He walks along with his Uruguayan delegation in the “Future WBA Champions” Camp in Medellin. A fighter who stands out in his group for being one of the strongest, but his attitude is very different from the one he could have eight years ago. Cristhian Correa today is one of his country’s hopes to get a ticket to the Olympic Games and he dreams about it, that’s what he’s preparing for. But his present and future have only been saved by boxing.
Today he is 26 years old, he dreams and projects, but from the age of 18 to 24, four walls of a cell made him pay for his mistakes. Six years in prison were hell, but they helped him find his way through boxing, which came into his life out of the mere need to occupy his mind and energy with something during his incarceration.
“I used to be into anything, delinquency. When I was 18, I was arrested for armed robbery. Until I was 24 I was deprived of my freedom, and while I was in prison I started boxing in a program there. A street trainer (Adrián Silveira) would come on Tuesdays and Wednesdays to train me and I was released and went to his gym to compete. Now I got to this, I became champion and it went well. This changed my life, I have a beautiful one-year-old son, I work in construction in the morning, I train in the afternoon and I have changed, the truth is that sport has changed me,”said Correa during his training at the home of WBA president Gilberto Jesús Mendoza.
But Correa’s changes are not only from a professional point of view, as a person today he is different and all the negative aspects of the past went away thanks to the sport: ” Honestly, before I knew boxing I was a very violent person, I was a person who did not know how to argue. I didn’t know how to mediate with a person, I would talk and I already wanted to hit a punch, I was very impulsive and honestly, since I knew boxing I didn’t have any more problems. I know how to argue, I know how to shut up and say “come on, if you think this, I think this”. The truth is that boxing changed me, it is a therapy”.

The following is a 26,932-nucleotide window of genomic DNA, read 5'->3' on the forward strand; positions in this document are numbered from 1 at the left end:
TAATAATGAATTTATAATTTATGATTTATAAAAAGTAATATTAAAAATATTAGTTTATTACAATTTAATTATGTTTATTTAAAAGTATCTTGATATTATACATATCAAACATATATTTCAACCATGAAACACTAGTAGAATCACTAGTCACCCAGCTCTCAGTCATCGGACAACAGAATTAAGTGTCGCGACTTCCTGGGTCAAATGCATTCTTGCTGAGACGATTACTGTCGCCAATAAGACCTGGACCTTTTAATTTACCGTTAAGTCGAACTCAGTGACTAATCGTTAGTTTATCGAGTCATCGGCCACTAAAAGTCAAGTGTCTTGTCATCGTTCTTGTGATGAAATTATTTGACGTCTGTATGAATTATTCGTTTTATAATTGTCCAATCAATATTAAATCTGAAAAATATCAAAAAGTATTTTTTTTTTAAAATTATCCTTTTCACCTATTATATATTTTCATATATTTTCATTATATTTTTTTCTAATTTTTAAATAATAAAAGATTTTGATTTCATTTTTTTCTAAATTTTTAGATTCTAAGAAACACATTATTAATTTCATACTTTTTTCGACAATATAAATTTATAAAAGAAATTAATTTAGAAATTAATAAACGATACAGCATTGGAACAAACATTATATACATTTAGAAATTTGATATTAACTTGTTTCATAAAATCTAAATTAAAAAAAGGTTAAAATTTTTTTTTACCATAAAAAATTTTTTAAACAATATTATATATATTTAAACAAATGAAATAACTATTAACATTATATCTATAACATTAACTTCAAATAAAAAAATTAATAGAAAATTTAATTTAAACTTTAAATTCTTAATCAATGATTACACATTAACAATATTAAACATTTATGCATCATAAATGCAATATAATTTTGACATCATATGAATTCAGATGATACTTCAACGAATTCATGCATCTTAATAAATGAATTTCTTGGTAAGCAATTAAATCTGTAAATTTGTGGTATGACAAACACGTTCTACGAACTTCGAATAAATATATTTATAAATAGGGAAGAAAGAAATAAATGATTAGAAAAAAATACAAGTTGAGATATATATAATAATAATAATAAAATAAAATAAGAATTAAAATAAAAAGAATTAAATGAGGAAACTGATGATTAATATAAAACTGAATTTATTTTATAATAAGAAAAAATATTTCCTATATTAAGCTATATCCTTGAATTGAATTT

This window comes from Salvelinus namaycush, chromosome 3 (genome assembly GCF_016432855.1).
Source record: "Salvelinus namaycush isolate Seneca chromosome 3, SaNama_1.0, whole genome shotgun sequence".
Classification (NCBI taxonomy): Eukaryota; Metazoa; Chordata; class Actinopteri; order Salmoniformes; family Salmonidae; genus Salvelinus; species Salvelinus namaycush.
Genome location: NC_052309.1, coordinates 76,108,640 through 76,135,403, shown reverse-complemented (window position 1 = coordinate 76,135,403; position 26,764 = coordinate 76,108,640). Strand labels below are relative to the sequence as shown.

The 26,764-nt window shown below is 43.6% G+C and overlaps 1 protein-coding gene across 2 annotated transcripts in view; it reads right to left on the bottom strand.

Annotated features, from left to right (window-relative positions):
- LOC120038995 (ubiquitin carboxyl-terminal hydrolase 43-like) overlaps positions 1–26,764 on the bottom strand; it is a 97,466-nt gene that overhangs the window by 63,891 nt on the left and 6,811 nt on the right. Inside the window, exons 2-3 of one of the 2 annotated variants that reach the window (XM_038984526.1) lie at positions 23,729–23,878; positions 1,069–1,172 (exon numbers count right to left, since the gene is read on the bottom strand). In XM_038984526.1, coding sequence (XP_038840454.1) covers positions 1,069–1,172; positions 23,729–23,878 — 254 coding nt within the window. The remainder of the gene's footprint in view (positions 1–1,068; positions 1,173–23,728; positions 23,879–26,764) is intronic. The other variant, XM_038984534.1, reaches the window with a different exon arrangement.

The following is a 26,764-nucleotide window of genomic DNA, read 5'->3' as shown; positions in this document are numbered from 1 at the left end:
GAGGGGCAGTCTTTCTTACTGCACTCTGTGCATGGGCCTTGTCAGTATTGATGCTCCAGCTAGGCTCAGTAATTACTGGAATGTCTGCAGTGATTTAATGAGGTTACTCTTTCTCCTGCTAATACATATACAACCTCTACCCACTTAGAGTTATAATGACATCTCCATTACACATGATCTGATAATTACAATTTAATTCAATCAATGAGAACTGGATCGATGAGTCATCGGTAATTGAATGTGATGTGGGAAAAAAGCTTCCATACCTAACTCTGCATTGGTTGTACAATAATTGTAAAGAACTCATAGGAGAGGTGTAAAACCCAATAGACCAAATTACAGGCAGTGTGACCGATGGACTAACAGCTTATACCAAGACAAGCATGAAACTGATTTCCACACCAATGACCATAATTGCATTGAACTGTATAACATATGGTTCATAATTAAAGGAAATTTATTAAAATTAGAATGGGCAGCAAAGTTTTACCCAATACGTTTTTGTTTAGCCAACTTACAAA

Correa knew boxing and knows what it’s like and what it’s for. From his perspective, the image that society has of the sport with flat noses is wrong, and he explains his reasons.
“I recommend that you learn more about boxing. I speak mostly for Uruguay where boxing is seen as a violent sport in which people fight like crazy and it is not really like that. It is a therapy, there is companionship, you fight on the ring and at the end, you hug your opponent and the truth is that it changes you a lot,” says the 75-kilogram fighter.
Correa knows that it is possible to get out of the pit if you have a vehicle like boxing to get through, but it takes mental strength to do that. To those in similar situations, he sent a message of encouragement.
“Don’t give up. I have friends in prison today. I was there and if you get your mind set on it, you’ll be able to make it,” closed the Uruguayan.